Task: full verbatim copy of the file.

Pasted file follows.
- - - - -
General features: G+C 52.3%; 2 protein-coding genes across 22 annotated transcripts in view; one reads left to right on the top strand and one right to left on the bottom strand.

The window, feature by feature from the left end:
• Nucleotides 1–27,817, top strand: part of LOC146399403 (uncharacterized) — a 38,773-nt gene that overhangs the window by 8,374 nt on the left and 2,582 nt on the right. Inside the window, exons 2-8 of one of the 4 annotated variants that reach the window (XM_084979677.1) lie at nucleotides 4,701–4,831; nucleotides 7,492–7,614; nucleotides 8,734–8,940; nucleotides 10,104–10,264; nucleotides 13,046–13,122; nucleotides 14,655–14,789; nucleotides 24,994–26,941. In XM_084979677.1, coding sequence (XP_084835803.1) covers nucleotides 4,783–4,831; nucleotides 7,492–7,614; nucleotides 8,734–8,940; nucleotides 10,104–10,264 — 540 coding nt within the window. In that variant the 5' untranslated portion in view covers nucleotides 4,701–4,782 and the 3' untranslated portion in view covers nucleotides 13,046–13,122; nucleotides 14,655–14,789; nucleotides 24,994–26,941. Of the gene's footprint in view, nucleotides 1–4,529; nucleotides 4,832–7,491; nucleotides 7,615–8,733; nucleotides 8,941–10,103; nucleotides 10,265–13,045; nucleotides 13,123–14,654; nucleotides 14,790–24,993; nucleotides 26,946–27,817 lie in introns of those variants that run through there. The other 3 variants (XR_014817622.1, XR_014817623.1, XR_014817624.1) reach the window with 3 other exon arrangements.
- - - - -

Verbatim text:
General features: G+C 52.3%; 2 protein-coding genes across 22 annotated transcripts in view; one reads left to right on the top strand and one right to left on the bottom strand.

The window, feature by feature from the left end:
• Nucleotides 1–27,817, top strand: part of LOC146399403 (uncharacterized) — a 38,773-nt gene that overhangs the window by 8,374 nt on the left and 2,582 nt on the right. Inside the window, exons 2-8 of one of the 4 annotated variants that reach the window (XM_084979677.1) lie at nucleotides 4,701–4,831; nucleotides 7,492–7,614; nucleotides 8,734–8,940; nucleotides 10,104–10,264; nucleotides 13,046–13,122; nucleotides 14,655–14,789; nucleotides 24,994–26,941. In XM_084979677.1, coding sequence (XP_084835803.1) covers nucleotides 4,783–4,831; nucleotides 7,492–7,614; nucleotides 8,734–8,940; nucleotides 10,104–10,264 — 540 coding nt within the window. In that variant the 5' untranslated portion in view covers nucleotides 4,701–4,782 and the 3' untranslated portion in view covers nucleotides 13,046–13,122; nucleotides 14,655–14,789; nucleotides 24,994–26,941. Of the gene's footprint in view, nucleotides 1–4,529; nucleotides 4,832–7,491; nucleotides 7,615–8,733; nucleotides 8,941–10,103; nucleotides 10,265–13,045; nucleotides 13,123–14,654; nucleotides 14,790–24,993; nucleotides 26,946–27,817 lie in introns of those variants that run through there. The other 3 variants (XR_014817622.1, XR_014817623.1, XR_014817624.1) reach the window with 3 other exon arrangements.